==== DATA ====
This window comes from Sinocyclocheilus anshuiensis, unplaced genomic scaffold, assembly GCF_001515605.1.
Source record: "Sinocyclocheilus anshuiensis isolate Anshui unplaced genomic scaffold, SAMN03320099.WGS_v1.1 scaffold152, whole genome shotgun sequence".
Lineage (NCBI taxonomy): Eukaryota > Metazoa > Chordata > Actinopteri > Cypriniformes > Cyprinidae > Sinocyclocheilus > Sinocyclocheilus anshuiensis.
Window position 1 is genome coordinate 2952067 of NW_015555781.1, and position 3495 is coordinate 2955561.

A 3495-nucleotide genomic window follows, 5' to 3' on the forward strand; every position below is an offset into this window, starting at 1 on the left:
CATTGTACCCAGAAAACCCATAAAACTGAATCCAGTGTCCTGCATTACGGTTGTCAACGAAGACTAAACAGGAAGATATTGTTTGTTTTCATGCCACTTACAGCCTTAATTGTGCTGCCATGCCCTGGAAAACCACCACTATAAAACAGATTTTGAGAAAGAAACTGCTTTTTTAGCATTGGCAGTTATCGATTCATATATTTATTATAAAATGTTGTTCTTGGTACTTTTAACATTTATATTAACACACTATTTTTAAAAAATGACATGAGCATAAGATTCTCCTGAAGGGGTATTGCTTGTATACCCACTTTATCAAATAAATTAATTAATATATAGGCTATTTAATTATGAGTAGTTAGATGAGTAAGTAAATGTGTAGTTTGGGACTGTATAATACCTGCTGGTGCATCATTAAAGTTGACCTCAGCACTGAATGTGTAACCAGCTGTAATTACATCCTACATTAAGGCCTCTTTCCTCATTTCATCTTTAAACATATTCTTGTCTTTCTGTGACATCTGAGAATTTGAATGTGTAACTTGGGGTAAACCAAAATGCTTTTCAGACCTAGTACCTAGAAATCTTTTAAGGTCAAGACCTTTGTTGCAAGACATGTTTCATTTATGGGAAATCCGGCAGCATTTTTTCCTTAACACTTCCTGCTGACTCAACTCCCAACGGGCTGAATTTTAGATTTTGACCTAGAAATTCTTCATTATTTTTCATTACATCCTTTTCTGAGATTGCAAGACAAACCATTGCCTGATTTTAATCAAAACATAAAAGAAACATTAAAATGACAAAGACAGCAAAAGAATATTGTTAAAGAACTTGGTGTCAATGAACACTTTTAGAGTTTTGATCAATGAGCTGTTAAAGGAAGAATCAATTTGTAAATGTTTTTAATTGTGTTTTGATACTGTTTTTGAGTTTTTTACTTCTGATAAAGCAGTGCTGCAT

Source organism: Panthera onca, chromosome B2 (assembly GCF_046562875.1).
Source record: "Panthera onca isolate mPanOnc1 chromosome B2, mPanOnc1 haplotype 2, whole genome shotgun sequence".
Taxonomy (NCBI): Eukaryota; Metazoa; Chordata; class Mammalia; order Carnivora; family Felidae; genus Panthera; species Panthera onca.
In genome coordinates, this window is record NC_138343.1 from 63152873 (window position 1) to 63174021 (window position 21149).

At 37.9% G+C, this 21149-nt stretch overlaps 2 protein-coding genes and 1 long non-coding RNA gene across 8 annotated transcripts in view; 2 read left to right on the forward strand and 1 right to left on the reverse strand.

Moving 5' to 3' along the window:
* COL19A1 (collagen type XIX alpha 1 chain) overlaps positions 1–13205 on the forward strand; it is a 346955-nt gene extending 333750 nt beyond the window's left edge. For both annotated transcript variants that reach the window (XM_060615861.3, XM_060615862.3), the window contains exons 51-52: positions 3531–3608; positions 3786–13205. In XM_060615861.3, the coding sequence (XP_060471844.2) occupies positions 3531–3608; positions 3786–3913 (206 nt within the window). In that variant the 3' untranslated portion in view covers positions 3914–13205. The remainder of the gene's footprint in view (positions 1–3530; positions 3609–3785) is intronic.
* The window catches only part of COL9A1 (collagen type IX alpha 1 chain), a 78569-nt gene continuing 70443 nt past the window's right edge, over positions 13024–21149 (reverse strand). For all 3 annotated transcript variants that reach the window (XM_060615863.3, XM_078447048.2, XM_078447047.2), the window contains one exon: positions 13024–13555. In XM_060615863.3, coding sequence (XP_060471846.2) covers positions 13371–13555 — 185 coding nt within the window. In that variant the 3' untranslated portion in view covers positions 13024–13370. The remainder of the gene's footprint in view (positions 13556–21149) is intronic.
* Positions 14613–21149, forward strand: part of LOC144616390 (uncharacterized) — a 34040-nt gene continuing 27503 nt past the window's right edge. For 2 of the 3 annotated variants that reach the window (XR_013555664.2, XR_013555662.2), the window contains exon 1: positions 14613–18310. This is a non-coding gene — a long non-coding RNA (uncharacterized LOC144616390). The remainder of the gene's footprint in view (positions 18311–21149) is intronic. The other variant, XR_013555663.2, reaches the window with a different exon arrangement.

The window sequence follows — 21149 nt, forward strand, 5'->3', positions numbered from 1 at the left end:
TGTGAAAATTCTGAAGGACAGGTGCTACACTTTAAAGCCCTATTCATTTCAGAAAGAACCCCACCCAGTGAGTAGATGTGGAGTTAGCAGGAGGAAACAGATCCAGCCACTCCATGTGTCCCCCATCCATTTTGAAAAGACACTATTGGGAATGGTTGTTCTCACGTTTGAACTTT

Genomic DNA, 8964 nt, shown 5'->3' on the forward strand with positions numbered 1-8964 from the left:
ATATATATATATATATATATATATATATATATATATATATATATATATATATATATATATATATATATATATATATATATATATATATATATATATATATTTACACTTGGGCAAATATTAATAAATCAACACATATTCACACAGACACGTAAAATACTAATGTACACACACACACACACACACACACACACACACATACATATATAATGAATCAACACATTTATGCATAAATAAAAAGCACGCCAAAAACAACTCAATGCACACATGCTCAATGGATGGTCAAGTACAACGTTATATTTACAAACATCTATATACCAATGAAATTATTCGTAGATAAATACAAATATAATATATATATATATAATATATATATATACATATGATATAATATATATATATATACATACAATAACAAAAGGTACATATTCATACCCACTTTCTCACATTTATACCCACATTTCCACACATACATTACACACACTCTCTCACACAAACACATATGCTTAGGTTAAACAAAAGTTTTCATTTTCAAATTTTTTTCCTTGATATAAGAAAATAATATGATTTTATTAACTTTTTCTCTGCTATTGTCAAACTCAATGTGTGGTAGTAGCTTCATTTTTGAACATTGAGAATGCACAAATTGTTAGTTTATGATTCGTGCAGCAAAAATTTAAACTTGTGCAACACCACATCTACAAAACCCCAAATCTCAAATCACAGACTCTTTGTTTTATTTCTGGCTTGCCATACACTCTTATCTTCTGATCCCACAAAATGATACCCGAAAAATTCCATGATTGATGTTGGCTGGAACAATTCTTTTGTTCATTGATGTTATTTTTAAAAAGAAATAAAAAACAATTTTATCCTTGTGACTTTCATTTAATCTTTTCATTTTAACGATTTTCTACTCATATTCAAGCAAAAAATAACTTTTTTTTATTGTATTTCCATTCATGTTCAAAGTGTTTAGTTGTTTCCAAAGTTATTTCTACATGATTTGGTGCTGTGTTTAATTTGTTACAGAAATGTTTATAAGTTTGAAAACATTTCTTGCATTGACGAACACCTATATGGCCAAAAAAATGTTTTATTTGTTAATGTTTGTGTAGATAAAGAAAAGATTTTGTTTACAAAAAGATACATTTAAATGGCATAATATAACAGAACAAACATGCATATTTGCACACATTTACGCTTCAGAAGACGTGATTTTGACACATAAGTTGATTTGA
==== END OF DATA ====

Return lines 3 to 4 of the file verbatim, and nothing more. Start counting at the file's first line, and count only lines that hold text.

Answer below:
Lineage (NCBI taxonomy): Eukaryota > Metazoa > Chordata > Actinopteri > Cypriniformes > Cyprinidae > Sinocyclocheilus > Sinocyclocheilus anshuiensis.
Window position 1 is genome coordinate 2952067 of NW_015555781.1, and position 3495 is coordinate 2955561.